Day 10 – Porto
Opt for a late flight home to take full advantage of this last day. Before you commit to a hotel, call ahead to ask if they will store your luggage for you after check out. Make the most of your last half day in Portugal to explore the city of Porto. It’s admittedly a lot to squeeze into such a short amount of time. To guarantee seeing all the major sights, book a private electric Tuk Tuk sightseeing tour of historic Porto, or alternatively a 3 hour guided walking tour.
If you prefer to have a relaxed time and go sightseeing on your own, don’t miss these major sights:
- Sé cathedral, built in the 12th century
- Clérigos Tower, standing 249 feet tall, perfect views of the city from the top
- Igreja de São Francisco, the most splendid church you can imagine
- Mercado do Porto Belo is the perfect place to shop for unique gifts
- Get incredible views of the river at the Ribeira district (and buy a souvenir or two)
If you are a major fan of Harry Potter, Porto will be a treat for you. Did you know that J.K. Rowling lived in Porto for a while, and even wrote the first 3 chapters of Harry Potter and the Philosopher’s Stone there? The city inspired several elements in the Harry Potter series, and the best way to find out the details is to book a Harry Potter tour. A highlight for every Potterhead!
And before you know it, your 10-day Portugal itinerary has come to an end. Hopefully this itinerary will help you plan the perfect vacation. Now, let’s get into some details. Where should you stay? And what’s the proper custom and etiquette to follow?
Custom and Etiquette in Portugal
As visitors, we want to be respectful of another country’s customs and etiquette. Here are some pointers:
- Handshakes are the most common greeting. Women often greet each other with hugs and kisses.
- Punctuality is not taken too seriously. Being 15-30 minutes late is acceptable.
- It’s customary to tip around 10% at restaurants.
- The Portuguese tend to dress conservatively, and it’s respectful to not go to a store or any attractions in nothing but your bikini top and shorts.
- Family is the center of Portuguese life. This can lead to a restaurant being very noisy with toddlers running around, and elders, who enjoy special respect and privileges, cutting in line in front of you – and that’s normal and okay.
- Meals are taken rather late. It’s not unusual to have lunch at 2 or 3 pm, with dinner starting around 9 pm.
- Learning some basic phrases in Portuguese will be much appreciated by the locals and get you a long way.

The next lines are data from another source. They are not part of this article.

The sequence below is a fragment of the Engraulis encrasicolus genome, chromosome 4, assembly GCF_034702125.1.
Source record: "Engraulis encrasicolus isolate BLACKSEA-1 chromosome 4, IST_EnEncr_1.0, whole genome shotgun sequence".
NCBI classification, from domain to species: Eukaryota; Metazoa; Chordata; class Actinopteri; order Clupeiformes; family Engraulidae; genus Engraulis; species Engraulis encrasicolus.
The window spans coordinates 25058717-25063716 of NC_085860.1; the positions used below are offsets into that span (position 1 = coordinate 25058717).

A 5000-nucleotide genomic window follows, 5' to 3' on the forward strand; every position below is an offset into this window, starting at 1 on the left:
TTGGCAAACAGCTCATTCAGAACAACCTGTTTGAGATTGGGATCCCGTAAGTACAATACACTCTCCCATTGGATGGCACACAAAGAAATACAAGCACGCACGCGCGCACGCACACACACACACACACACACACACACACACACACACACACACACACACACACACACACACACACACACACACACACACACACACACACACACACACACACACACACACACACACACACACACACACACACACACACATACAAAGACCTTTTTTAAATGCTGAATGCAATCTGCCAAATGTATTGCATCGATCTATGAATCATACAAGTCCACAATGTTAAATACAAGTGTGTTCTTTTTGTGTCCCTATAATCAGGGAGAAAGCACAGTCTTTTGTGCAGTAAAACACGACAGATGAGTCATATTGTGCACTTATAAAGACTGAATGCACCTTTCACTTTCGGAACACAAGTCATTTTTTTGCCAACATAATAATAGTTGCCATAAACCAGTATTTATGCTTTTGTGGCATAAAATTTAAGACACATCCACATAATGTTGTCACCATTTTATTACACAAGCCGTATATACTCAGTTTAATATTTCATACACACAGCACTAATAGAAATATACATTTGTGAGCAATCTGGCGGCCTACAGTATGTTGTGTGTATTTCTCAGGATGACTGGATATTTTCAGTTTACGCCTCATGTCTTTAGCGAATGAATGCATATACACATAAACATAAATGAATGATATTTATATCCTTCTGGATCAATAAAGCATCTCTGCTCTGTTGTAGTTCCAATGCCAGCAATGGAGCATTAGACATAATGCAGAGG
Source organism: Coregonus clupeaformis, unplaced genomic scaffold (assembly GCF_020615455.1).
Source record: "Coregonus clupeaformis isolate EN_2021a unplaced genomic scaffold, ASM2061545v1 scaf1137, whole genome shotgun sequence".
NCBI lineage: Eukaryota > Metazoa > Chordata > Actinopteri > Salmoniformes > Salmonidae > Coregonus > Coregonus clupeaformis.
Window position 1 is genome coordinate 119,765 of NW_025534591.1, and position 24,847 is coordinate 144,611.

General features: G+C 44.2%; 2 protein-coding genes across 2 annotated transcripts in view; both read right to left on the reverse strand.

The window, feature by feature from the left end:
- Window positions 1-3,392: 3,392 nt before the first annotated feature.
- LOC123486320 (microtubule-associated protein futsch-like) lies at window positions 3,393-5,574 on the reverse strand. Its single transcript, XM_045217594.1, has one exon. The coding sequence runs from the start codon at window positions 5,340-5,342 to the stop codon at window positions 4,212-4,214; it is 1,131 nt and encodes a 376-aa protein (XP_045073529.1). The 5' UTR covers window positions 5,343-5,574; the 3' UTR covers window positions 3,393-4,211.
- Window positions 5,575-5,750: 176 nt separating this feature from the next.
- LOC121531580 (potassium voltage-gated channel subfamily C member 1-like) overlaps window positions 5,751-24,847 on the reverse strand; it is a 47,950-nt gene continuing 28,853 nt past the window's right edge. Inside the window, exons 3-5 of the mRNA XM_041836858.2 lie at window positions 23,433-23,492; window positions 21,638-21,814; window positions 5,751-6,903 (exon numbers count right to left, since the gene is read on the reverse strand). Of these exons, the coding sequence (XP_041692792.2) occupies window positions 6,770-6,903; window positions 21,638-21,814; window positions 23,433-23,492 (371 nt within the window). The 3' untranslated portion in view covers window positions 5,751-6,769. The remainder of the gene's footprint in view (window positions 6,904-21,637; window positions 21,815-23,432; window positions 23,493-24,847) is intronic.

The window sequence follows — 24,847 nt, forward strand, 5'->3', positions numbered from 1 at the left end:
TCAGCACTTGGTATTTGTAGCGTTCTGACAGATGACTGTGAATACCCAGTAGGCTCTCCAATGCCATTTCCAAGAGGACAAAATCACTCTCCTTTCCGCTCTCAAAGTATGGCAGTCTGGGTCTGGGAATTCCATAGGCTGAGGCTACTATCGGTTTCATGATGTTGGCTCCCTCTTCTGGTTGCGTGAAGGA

The best places to stay in Portugal
A 5 star hotel, a hostel, a vacation rental… no matter what you are looking for, you will find it! These are our favorites.
- 5 star hotels:Bairro Alto Hotel, Hotel Avenida Palace, Memmo Príncipe Real – Design Hotels
- 4 star hotels: Portugal Boutique Hotel, H10 Duque de Loule, Lisboa Carmo Hotel
- 3 star hotels: Alegria A Lisbon Boutique Hotel, Rossio Plaza Hotel, Be Poet Baixa Hotel
- Vacation rentals: Villa Marquês near Tejo River, Cerrado das Fontainhas, Vila Madre Deus I
- Hostels: Yes! Lisbon Hostel, Goodmorning Solo Traveller Hostel, The Central House Lisbon Baixa
- 5 star hotel: 3HB Faro
- 4 star hotels: Solar Alvura Wellness Retreat, Hotel Rural Quinta do Marco, Falésia Hotel – Adults Only
- 3 star hotels: Pure Formosa Concept Hotel, Loule Jardim Hotel, Hotel Cidade de Olhão
- Vacation homes: Arty Casa, Casa de Férias Medronhal, Casa Rustica
- Hostels: Hostellicious, Tilia Hostel, Casa da Madalena Backpackers Hostel
- 5 star hotels: Tivoli Palacio de Seteais, Hotel Cascais Miragem Health & Spa, Estoril Vintage Hotel
- 4 star hotels: Sintra Boutique Hotel, Hotel do Chiado, Lux Lisboa Park
- 3 star hotel: Sintra Bliss Hotel
- Vacation homes: Quinta da Paz, BLISS WHITE HOUSE, Casa Nas Arribas
- Hostel: Oasis Backpackers’ Hostel Sintra Surf
- 5 star hotels: Torel Avantgarde, PortoBay Flores, The Editory Boulevard Aliados Hotel
- 4 star hotels: Chic & Basic Gravity, TURIM Oporto Hotel, Pousada do Porto – Rua das Flores
- 3 star hotels: Grande Hotel do Porto, Casual Raízes Porto, Porto Charming Hotel
- Vacation homes: Urban Views Townhouse Infante, Porto River House, Porto Island
- Hostels: Lost Inn Porto, Hostel One Ribeira, The House of Sandeman – Hostel & Suites
If this sounds amazing, but you want someone else to do all the planning for you, then be sure to check out Discover Portugal, the Girls Who Travel tour coming up in May!
Jenny grew up in Germany. All she ever wanted out of life was to leave and have adventures. Jenny always traveled as much as the budget would allow, and when she met her husband traveling became a full-time thing. You can follow Jenny on her blog and Facebook.